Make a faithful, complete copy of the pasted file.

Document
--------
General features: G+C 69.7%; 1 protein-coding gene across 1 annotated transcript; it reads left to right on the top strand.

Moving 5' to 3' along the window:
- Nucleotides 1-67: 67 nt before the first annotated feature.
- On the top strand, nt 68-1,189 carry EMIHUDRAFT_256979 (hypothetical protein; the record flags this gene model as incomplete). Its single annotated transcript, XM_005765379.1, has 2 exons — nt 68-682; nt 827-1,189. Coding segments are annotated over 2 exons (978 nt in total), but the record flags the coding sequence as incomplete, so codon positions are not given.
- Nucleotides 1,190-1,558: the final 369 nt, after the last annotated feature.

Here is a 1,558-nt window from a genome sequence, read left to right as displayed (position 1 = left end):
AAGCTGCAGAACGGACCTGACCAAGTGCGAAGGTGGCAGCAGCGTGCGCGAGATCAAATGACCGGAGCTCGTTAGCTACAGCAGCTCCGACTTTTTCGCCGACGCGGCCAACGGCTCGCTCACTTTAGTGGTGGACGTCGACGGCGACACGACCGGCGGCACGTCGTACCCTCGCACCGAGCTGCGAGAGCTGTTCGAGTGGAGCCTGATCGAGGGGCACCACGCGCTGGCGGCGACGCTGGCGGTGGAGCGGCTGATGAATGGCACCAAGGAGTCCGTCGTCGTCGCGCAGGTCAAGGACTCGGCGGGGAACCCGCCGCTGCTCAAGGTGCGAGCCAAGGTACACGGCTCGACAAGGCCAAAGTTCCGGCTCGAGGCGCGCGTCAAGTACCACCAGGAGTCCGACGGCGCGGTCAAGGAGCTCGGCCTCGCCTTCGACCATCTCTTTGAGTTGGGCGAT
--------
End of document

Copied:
General features: G+C 69.7%; 1 protein-coding gene across 1 annotated transcript; it reads left to right on the top strand.

Moving 5' to 3' along the window:
- Nucleotides 1-67: 67 nt before the first annotated feature.
- On the top strand, nt 68-1,189 carry EMIHUDRAFT_256979 (hypothetical protein; the record flags this gene model as incomplete). Its single annotated transcript, XM_005765379.1, has 2 exons — nt 68-682; nt 827-1,189. Coding segments are annotated over 2 exons (978 nt in total), but the record flags the coding sequence as incomplete, so codon positions are not given.
- Nucleotides 1,190-1,558: the final 369 nt, after the last annotated feature.

Here is a 1,558-nt window from a genome sequence, read left to right as displayed (position 1 = left end):
AAGCTGCAGAACGGACCTGACCAAGTGCGAAGGTGGCAGCAGCGTGCGCGAGATCAAATGACCGGAGCTCGTTAGCTACAGCAGCTCCGACTTTTTCGCCGACGCGGCCAACGGCTCGCTCACTTTAGTGGTGGACGTCGACGGCGACACGACCGGCGGCACGTCGTACCCTCGCACCGAGCTGCGAGAGCTGTTCGAGTGGAGCCTGATCGAGGGGCACCACGCGCTGGCGGCGACGCTGGCGGTGGAGCGGCTGATGAATGGCACCAAGGAGTCCGTCGTCGTCGCGCAGGTCAAGGACTCGGCGGGGAACCCGCCGCTGCTCAAGGTGCGAGCCAAGGTACACGGCTCGACAAGGCCAAAGTTCCGGCTCGAGGCGCGCGTCAAGTACCACCAGGAGTCCGACGGCGCGGTCAAGGAGCTCGGCCTCGCCTTCGACCATCTCTTTGAGTTGGGCGAT